28 June 2014

Life History of the Fivebar Swordtail v2.0

Life History of the Fivebar Swordtail (Graphium antiphates itamputi)
An earlier version of the life history of the Fivebar Swordtail can be found by clicking this link.

Butterfly Biodata:
Genus: Graphium Scopoli, 1777
Species: antiphates Cramer, 1775
Subspecies: itamputi Butler, 1885
Wingspan of Adult Butterfly: 55-70mm
Local Caterpillar Host Plant: Uvaria grandiflora (Annonaceae).

Physical Description of Adult Butterfly:
The Fivebar Swordtail has a long and sword-like tail at vein 4 on the hindwing. On the upperside, the wings are white with a series of black stripes extending from the costa of the forewing. In the distal and basal areas, the inter-stripe space is yellowish green. The tornal area is greyish on the hindwing. On the underside, the forewing is marked as above, but the hindwing has its basal half green with black stripes and spots, and its distal half yellowish orange with small embedded black spots. The body is white in ground colour and yellowish orange dorso-laterally. There is also a lateral band of black spots, contiguous for most segments.

Field Observations of Butterfly Behaviour:
The Fivebar Swordtail is moderately common in Singapore. It is essentialy a forest denizen. The adults are strong and swift flyers. When in flight, they can easily be mistaken as white Pierid butterflies. The adults have been observed to visit flowers for nectar. The male is usually photographed puddling on damp ground in the nature reserve.

27 June 2014

Butterflies Galore! : Blue Pansy

Butterflies Galore!
The Blue Pansy (Junonia orithya wallacei)

The Blue Pansy (Junonia orithya wallacei) is one of four species in the genus that is found in Singapore. The species is a fast flyer and is often very skittish. The males feature an attractive upperside with bright blue hindwings. The species is common in urban parks & gardens and is usually active on hot sunny days. The local subspecies found in Malaysia and Singapore has the distinction of being named after the renowned ecologist and adventurer, Alfred Russell Wallace.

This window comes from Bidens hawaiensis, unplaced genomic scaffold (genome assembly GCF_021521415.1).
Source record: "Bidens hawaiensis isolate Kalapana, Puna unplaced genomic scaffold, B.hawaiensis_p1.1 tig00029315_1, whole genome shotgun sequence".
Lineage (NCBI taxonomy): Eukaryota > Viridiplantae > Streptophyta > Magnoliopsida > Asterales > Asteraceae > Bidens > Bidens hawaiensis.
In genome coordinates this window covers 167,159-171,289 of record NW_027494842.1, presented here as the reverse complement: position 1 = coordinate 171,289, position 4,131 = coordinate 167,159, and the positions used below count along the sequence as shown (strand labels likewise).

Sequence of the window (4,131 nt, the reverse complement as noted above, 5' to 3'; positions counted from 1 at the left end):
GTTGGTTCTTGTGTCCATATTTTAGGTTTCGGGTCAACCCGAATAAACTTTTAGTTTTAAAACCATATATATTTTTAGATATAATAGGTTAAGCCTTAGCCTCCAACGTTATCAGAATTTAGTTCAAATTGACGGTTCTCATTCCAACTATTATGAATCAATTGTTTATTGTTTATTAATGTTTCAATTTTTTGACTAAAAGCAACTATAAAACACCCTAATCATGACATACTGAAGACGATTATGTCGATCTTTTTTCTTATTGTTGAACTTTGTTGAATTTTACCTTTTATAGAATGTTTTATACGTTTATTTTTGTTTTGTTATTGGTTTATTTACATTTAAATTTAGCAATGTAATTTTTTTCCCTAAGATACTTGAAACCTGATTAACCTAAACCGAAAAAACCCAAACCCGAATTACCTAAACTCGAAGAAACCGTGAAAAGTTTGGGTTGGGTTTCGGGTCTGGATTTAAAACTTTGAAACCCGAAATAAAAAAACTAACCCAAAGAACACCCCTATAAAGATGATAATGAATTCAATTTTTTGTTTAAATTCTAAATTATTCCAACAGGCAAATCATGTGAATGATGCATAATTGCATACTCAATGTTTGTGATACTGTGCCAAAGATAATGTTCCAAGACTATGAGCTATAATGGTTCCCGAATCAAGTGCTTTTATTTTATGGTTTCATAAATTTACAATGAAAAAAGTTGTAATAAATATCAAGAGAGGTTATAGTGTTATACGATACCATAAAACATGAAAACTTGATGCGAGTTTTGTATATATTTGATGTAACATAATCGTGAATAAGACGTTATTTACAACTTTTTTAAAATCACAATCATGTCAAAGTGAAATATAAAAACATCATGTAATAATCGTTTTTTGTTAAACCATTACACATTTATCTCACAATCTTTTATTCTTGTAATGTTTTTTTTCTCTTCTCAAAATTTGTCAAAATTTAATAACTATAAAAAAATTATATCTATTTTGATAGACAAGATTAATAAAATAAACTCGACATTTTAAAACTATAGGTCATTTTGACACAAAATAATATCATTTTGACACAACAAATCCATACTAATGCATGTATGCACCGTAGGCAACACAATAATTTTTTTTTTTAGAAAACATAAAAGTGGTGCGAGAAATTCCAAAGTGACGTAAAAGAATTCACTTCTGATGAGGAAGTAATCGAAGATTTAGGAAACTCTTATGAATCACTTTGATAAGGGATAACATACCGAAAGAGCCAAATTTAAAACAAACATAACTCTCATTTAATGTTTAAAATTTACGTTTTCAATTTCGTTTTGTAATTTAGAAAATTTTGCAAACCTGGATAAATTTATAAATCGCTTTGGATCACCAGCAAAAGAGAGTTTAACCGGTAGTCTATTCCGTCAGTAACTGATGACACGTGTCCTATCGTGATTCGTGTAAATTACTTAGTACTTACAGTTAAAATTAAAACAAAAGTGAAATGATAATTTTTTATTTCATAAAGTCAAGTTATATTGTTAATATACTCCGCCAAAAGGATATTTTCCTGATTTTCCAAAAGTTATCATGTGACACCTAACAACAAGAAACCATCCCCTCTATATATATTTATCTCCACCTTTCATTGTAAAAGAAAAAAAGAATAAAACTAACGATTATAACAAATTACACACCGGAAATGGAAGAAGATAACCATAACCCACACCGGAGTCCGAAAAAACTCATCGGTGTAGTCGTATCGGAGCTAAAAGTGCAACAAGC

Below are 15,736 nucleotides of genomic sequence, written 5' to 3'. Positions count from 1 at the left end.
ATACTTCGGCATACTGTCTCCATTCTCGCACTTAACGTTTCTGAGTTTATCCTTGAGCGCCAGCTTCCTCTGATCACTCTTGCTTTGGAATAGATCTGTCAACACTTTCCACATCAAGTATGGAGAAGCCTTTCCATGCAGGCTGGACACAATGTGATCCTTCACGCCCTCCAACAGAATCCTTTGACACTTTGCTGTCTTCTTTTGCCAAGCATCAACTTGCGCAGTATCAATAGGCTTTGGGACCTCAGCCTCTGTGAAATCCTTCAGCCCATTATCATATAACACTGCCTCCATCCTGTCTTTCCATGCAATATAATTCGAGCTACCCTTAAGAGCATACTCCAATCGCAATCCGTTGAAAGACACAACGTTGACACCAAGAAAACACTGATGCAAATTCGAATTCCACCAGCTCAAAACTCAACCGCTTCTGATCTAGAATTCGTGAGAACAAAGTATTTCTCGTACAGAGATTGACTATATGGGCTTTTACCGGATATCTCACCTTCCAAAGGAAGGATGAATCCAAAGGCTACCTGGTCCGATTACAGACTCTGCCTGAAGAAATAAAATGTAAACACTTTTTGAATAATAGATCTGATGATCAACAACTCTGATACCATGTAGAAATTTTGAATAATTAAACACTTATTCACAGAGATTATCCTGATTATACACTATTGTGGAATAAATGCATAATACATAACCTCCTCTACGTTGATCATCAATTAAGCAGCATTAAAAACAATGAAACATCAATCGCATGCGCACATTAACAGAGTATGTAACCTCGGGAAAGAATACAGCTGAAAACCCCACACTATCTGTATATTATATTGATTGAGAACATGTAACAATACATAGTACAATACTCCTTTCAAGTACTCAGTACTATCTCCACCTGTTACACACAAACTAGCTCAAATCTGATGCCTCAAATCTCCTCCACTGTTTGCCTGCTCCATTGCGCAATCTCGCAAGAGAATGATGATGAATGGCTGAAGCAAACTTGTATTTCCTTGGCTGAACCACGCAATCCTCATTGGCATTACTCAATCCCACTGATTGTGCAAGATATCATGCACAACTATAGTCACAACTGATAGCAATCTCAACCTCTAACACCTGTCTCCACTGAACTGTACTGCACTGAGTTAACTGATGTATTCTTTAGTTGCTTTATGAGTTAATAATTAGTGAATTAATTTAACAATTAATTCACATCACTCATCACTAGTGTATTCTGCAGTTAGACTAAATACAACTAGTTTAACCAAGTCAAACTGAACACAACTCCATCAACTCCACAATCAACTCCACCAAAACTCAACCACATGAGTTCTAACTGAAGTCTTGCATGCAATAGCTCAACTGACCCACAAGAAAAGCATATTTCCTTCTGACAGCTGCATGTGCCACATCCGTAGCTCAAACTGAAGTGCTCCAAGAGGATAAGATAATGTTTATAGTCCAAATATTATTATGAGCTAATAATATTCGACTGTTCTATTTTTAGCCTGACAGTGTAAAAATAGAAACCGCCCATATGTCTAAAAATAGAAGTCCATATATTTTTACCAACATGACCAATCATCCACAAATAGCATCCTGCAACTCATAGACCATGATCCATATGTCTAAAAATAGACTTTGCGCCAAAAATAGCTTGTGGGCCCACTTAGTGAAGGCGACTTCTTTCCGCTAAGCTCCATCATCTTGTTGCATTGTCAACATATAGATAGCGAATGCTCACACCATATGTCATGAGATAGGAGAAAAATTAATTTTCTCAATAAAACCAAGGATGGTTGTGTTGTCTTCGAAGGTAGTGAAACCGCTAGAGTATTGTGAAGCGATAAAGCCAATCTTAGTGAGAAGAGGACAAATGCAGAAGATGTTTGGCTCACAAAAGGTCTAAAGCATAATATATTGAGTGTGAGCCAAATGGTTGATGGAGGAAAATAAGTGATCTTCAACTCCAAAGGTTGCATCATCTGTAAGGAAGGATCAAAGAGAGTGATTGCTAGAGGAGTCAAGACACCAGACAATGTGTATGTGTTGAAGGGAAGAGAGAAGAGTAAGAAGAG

The underside of the Blue Pansy is more cryptic, and allows it to camouflage itself amongst dried leaves and undergrowth, when it is at rest with its wings folded upright. Here, it was photographed feeding on a Lantana flower at Tampines Eco Green.

25 June 2014

Butterflies Galore! : Club Silverline

Butterflies Galore!
The Club Silverline (Spindasis syama terana)

This pretty little Lycaenid is one of two species of the genus Spindasis to occur in Singapore. In certain localities, the Club Silverline and its cousin, the Long Banded Silverline (Spindasis lohita senama) can occasionally be found in numbers, and would be considered moderately common. The Silverlines are so named because of the silvery markings on the undersides of the wings, framed by reddish brown or black streaks.

The Club Silverline is a fast-flyer but can often be encountered feeding at flowering plants, like this one is shown, feeding on the flower of the Bandicoot Cherry (Leea indica) at an urban park in Singapore. At certain hours of the day, the butterfly can be observed to open its wings to sunbathe in the sunshine, displaying its beautiful deep blue uppersides.

24 June 2014

Butterflies Galore! : Brown Awl

Butterflies Galore!
The Brown Awl (Badamia exclamationis)

I've always been intrigued by the latin species name of this Skipper. It's as though the scientist who first described it screamed out loud when he first saw this butterfly. This medium sized Hesperiidae is moderately rare in Singapore, usually observed singly in the early hours of the morning. It has also been observed to puddle occasionally, but where it is encountered, it is more often seen feeding on moisture off damp rocks, stone walls and timber structures in the early morning hours.

It is a fast flyer and is usually skittish. When disturbed, it flies off and hides on the underside of a leaf to try to conceal itself. The butterfly is medium brown on the upperside, with an elongate white hyaline streaks in the cell. The underside, shown here, is a pale greyish brown and unmarked. The abdomen of the butterfly is yellow-striped. This shot was taken by young ButterflyCircle member Jonathan Soong.